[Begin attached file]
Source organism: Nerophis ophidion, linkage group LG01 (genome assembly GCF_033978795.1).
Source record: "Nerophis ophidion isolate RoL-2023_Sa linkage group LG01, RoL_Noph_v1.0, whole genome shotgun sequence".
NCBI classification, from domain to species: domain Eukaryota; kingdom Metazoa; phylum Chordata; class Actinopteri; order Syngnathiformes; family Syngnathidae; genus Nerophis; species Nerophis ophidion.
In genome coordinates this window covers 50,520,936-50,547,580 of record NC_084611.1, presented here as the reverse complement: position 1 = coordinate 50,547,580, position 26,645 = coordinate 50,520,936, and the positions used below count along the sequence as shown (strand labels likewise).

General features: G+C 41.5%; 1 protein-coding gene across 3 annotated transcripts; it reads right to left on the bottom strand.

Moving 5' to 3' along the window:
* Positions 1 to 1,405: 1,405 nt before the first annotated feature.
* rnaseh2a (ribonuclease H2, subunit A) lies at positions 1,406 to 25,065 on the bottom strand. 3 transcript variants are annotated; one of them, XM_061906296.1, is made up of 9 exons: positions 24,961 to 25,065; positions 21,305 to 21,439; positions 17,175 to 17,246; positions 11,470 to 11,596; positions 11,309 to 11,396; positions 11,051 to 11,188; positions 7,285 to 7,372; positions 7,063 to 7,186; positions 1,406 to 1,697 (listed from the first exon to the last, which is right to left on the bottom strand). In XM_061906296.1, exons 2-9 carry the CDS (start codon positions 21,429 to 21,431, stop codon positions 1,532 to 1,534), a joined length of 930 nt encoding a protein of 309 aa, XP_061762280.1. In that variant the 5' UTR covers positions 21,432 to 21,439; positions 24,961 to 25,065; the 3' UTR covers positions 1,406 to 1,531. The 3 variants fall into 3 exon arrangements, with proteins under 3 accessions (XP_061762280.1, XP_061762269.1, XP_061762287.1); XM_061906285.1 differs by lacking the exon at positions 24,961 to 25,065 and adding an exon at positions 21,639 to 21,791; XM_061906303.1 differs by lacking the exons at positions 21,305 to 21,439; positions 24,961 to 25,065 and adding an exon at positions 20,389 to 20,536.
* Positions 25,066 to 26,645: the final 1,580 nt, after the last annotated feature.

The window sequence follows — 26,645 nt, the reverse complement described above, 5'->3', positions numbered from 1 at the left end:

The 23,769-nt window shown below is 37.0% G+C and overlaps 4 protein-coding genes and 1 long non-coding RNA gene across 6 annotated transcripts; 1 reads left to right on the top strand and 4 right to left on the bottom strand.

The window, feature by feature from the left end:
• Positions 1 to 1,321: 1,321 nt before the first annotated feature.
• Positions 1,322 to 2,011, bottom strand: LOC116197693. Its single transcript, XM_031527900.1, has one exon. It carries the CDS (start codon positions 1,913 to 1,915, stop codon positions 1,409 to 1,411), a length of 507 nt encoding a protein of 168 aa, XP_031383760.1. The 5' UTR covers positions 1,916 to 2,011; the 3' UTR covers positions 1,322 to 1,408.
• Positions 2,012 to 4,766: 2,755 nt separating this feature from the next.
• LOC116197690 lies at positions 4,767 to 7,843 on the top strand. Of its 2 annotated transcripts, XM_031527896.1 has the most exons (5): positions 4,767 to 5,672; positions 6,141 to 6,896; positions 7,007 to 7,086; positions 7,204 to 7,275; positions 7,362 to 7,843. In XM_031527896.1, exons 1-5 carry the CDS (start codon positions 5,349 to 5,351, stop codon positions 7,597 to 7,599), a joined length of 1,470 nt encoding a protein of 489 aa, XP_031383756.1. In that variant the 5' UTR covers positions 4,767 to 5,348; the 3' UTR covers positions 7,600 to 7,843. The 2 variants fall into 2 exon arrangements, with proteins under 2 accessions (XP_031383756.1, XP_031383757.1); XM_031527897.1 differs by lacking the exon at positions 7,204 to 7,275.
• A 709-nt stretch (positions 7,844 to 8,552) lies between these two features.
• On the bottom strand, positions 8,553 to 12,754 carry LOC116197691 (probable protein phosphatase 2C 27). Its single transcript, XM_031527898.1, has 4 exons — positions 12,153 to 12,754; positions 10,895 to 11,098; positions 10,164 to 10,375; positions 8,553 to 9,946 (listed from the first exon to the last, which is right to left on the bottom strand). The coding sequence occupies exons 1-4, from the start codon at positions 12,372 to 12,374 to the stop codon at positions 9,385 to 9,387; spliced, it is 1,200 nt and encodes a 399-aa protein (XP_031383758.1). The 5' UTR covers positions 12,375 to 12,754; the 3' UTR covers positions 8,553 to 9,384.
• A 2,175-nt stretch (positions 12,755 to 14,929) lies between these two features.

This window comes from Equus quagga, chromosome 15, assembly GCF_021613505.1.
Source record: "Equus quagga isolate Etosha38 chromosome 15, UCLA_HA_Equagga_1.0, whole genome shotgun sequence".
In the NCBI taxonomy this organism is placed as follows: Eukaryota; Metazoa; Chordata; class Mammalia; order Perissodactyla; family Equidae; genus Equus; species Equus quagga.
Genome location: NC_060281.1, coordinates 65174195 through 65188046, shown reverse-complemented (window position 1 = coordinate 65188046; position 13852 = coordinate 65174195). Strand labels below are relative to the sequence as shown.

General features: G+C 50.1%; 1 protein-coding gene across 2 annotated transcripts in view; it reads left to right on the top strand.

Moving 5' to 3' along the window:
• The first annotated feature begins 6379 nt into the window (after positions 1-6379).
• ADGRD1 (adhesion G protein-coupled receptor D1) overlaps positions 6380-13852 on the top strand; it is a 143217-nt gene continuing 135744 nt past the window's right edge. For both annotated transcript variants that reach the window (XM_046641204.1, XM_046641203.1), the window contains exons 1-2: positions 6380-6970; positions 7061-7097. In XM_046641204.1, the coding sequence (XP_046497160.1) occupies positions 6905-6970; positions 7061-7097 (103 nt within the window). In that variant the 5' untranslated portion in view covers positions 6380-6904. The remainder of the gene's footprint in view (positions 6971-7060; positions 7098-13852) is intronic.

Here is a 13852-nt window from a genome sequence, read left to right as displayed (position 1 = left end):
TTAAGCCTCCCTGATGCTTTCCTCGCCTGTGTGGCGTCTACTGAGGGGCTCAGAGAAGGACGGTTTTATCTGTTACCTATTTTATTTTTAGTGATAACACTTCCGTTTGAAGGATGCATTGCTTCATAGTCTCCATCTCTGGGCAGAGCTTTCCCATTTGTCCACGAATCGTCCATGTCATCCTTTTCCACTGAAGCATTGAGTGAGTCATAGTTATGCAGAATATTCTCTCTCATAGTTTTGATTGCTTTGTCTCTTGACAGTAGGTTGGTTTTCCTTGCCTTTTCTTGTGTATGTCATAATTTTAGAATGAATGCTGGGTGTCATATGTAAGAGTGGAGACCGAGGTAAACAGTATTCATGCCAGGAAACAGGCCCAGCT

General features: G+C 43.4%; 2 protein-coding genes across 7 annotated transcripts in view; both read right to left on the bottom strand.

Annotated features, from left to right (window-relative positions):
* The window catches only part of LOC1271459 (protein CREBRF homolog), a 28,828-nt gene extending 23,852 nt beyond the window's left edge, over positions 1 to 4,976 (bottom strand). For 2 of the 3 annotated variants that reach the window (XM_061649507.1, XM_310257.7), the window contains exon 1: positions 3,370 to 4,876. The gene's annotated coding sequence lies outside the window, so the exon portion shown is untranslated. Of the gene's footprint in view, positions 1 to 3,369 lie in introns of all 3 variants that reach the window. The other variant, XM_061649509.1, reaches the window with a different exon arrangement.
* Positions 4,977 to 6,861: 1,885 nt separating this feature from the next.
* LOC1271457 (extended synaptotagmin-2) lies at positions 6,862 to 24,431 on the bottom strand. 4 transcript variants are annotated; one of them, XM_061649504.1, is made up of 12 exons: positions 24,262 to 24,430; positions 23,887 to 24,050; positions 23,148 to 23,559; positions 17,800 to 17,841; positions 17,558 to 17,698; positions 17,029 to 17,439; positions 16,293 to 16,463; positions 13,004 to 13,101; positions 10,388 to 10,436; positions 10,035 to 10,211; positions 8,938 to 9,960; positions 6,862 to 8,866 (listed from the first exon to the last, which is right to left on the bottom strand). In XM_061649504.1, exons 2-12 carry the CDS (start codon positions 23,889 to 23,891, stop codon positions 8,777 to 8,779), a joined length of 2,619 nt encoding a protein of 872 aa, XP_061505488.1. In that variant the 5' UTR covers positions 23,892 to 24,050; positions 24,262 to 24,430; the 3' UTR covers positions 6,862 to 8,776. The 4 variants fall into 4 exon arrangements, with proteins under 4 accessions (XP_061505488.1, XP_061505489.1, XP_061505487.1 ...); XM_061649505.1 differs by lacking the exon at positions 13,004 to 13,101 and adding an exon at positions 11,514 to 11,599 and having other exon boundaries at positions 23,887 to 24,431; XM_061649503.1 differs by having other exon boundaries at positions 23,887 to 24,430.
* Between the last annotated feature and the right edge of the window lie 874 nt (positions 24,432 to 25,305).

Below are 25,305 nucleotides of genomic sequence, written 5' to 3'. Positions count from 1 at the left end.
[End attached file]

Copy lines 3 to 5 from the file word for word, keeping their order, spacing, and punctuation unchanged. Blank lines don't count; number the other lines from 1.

NCBI classification, from domain to species: domain Eukaryota; kingdom Metazoa; phylum Chordata; class Actinopteri; order Syngnathiformes; family Syngnathidae; genus Nerophis; species Nerophis ophidion.
In genome coordinates this window covers 50,520,936-50,547,580 of record NC_084611.1, presented here as the reverse complement: position 1 = coordinate 50,547,580, position 26,645 = coordinate 50,520,936, and the positions used below count along the sequence as shown (strand labels likewise).

General features: G+C 41.5%; 1 protein-coding gene across 3 annotated transcripts; it reads right to left on the bottom strand.